Users Resist Tighter Pay TV Security
According to Dallas-based Parks Associates, consumers are still reluctant to embrace two factor security despite fears over identity theft.
Video consumers are still reluctant to embrace more secure authentication methods than traditional passwords despite mounting fears over identity theft and intrusion into privacy.
This is vexing for service providers as they struggle to contain piracy while also countering lower level threats to revenue such as casual sharing of passwords among friends and family. Passwords alone, like PINs, rely on just the first factor of security, something the user knows. The second factor exploits something the user has unique to them, such as passkey generator, some plug-in dongle, or their smartphone. The third factor is something the user is, in other words a biometric like a thumb print or iris, which can be scanned, or voice, which can be recognized. Some pay TV operators have been hoping to add either a second or third factor to password protection, or even both, to strengthen access control.
But resistance to innovation in authentication, at least by users of video services, has been confirmed in a recent survey by Dallas based analyst firm Parks Associates. Entitled "Innovations in Authentication and Personalization Technologies," the report found that 16 per cent of broadband households in the US admit to sharing their passwords for their video service accounts with other people, with the real figure quite likely higher than that.
The survey also found that service providers are having a hard time persuading subscribers to adopt more advanced methods of password-free authentication, based either on a second factor such as a one-time passkey generator, or a biometric third factor. Yet this comes at a time when, as the survey reported, consumers are increasingly concerned over fraudsters stealing their data and/or identity, as well as over how hacked data and devices may be abused.
There is also increasing acceptance of additional factors of security around smartphones, including biometrics. Consumers have embraced the second factor of some device they own for online banking, as well as using their smart phones for that factor. Most of these methods though either suffer from integration complexity or implementation weaknesses as far as accessing premium video content is concerned. This has led Google for example to develop two-factor security based on dedicated hardware units serving client devices either via direct USB connection or Bluetooth. Indeed, there has been growing momentum behind such physical key systems that can be used to protect online services of different kinds, with a few dedicated vendors in the field, such as Yubikey and Feitian.
Abe Peled is chairman of Synamedia, which advocates innovative business models to cut down password sharing.
Google weighed in with the launch in July 2018 of its Titan Security Keys based on a standard called FIDO developed to facilitate interoperability among such devices supporting strong authentication. These devices operate much like two-factor authentication systems for smartphones, which typically send a code as a text message to the user for accessing a service, except that these are dedicated just to security. Using text messages is less secure because the codes are vulnerable to interception unless stronger versions are used on smartphones, which is not widely done.
The problem though is that Titan, like any second security factor, is inconvenient to use. Subscribers can only access their service if they have the device on them or available nearby and have to engage in this additional physical manoeuvre. The Parks Associates survey identified that most users were unwilling to embrace such devices and that friction must be reduced.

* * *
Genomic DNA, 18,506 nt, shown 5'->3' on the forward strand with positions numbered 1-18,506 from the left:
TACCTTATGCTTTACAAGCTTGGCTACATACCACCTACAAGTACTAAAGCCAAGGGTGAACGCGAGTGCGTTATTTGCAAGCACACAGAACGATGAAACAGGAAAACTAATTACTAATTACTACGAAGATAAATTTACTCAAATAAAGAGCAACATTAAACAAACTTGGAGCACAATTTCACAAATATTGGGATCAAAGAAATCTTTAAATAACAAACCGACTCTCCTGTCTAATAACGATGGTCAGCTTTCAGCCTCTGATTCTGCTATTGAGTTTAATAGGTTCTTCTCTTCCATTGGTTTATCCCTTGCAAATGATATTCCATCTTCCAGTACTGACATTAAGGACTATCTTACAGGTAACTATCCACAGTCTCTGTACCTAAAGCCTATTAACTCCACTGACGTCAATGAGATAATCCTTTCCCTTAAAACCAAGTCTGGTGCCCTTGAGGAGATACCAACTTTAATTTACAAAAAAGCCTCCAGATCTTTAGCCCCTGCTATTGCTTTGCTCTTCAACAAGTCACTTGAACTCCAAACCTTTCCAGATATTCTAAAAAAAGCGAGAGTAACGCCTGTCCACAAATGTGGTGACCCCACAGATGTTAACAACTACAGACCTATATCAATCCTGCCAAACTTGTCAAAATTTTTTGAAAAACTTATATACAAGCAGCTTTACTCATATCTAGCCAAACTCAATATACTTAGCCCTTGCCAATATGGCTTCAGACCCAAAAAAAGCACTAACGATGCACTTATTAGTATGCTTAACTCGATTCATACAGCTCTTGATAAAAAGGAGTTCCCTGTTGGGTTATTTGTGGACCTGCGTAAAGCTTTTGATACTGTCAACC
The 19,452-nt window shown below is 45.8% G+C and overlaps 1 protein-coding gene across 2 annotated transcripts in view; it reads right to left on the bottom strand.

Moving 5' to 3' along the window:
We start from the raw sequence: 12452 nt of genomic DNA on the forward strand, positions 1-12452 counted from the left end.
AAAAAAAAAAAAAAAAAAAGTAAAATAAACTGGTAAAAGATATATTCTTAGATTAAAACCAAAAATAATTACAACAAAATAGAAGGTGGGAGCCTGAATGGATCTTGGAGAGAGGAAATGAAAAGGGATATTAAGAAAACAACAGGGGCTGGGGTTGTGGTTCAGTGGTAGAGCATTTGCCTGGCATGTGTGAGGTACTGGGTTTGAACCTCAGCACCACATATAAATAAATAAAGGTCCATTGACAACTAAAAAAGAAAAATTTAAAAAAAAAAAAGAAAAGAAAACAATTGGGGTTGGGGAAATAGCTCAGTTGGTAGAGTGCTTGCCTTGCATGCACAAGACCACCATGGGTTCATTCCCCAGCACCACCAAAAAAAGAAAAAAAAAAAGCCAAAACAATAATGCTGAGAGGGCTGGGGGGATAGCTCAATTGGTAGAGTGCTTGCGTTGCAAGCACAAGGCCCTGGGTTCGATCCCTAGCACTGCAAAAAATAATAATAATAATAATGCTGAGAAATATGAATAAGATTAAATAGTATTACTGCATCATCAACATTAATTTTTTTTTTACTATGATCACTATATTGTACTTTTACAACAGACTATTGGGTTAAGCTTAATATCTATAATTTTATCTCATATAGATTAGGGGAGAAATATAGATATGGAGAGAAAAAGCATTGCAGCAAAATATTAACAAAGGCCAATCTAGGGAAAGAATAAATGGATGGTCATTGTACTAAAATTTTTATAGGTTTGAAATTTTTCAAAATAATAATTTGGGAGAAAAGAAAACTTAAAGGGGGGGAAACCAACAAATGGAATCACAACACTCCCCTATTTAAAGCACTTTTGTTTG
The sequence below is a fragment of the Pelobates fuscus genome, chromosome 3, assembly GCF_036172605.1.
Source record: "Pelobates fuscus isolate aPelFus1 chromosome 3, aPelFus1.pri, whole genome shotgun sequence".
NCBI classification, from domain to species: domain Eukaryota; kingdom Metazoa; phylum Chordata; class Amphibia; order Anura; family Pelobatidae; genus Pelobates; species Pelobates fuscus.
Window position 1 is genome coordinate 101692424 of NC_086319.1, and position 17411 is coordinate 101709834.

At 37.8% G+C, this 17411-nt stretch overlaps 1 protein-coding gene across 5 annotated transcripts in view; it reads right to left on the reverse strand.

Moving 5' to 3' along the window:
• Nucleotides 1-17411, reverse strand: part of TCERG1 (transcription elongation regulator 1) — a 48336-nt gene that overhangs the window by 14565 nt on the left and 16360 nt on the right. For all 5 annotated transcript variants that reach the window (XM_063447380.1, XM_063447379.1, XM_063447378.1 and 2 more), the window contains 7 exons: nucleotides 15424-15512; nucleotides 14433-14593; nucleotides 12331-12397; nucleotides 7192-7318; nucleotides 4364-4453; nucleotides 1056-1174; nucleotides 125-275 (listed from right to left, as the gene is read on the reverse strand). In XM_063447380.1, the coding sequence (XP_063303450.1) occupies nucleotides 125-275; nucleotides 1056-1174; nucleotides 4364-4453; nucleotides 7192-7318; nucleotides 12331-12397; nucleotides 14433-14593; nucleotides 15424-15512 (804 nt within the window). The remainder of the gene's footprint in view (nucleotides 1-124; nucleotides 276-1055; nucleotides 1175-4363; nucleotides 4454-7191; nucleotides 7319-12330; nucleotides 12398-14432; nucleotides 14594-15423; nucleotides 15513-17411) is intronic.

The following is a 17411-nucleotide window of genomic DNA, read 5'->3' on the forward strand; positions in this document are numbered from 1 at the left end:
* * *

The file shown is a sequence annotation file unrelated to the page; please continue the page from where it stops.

“To drive adoption of new authentication methods, the industry needs to deliver a frictionless user experience, bringing a more personalized approach to authentication in addition to increased security,” said Billy Nayden, Research Analyst, Parks Associates. “Poor experiences with authentication and personalization technologies will drive consumers back to traditional methods and increase churn for video services.”
Google Titian Security Key
Google has so far failed to solve the friction problem with Titan and so the solution may lie instead with intelligent monitoring that attempts to identify users whose behaviour is either threatening or puts their account at risk of unauthorized access. The critical point here, as that survey again noted, is that users are willing to engage in additional security measures occasionally so long as they are not compelled to do so every time they gain access.
For this reason, there has been growing interest in, and evaluation of, risk-based authentication(RBA), sometimes referred to as adaptive authentication, for identity verification and access control. This takes account of a range of factors, such as where the user is, what time they gain access, how long they remain logged in, and what systems they are accessing, in order to assess risk. Then when a specified risk threshold is exceeded, the user might be asked to undergo a full two or even three factor authentication process.
However, risk-based authentication could threaten privacy unless carefully implemented, which service providers will have to bear in mind. Such a system though could identify casual sharing of passwords on the basis of user location for example. As it happens, Synamedia, the company bought back from Cisco by equity group Permira Funds in 2018, recently launched a product to exploit such capabilities to tackle casual sharing of passwords. The idea is that the rump of essentially honest consumers can be brought onside and even tapped for additional revenues, by offering services that enhance rather than block sharing of their video service with friends or family.
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